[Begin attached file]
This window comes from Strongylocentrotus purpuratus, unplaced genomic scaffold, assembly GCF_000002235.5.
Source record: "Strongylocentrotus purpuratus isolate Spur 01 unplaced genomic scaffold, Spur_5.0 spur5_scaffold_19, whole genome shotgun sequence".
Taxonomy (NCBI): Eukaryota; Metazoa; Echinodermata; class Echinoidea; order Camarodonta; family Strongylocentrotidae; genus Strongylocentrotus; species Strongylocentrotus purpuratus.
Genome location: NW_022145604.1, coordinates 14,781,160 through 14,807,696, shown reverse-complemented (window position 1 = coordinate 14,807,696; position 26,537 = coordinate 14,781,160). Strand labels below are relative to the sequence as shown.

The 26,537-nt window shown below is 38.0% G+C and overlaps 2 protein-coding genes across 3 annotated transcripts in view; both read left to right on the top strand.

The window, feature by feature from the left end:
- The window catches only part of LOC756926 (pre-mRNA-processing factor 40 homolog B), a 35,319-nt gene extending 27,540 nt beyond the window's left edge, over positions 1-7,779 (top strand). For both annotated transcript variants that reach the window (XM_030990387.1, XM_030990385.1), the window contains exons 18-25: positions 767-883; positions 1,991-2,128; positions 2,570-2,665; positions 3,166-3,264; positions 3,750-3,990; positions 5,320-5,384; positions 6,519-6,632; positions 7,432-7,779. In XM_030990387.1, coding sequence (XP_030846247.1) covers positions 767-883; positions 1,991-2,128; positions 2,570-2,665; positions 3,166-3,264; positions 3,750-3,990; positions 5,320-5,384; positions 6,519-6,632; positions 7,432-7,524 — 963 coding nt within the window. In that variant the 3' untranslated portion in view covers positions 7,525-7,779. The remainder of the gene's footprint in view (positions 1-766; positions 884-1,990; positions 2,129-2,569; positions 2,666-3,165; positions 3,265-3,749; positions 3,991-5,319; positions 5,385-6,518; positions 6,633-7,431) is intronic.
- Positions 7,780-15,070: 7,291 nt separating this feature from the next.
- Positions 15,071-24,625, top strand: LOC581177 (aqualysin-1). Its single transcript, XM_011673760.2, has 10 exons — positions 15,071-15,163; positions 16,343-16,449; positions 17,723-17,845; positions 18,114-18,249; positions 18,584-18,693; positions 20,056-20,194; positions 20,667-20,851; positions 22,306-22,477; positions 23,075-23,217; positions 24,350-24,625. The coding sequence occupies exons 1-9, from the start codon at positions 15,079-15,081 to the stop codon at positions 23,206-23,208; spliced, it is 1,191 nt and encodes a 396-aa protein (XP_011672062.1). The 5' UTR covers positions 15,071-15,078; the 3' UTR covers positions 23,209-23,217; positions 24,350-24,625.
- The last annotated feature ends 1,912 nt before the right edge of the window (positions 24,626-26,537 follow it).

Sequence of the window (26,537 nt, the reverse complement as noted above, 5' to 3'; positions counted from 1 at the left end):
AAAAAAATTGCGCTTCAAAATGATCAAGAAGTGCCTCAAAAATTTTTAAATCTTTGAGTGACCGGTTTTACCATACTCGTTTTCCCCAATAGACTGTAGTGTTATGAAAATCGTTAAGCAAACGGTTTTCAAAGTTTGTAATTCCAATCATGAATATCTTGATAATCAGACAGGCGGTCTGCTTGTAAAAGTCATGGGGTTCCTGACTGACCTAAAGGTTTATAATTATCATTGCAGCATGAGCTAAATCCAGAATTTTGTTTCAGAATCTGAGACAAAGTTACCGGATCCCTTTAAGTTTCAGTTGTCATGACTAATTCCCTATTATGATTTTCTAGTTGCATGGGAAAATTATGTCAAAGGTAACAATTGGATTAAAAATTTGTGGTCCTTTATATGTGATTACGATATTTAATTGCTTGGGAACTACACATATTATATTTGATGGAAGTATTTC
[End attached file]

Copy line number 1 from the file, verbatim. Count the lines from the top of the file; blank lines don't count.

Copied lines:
This window comes from Strongylocentrotus purpuratus, unplaced genomic scaffold, assembly GCF_000002235.5.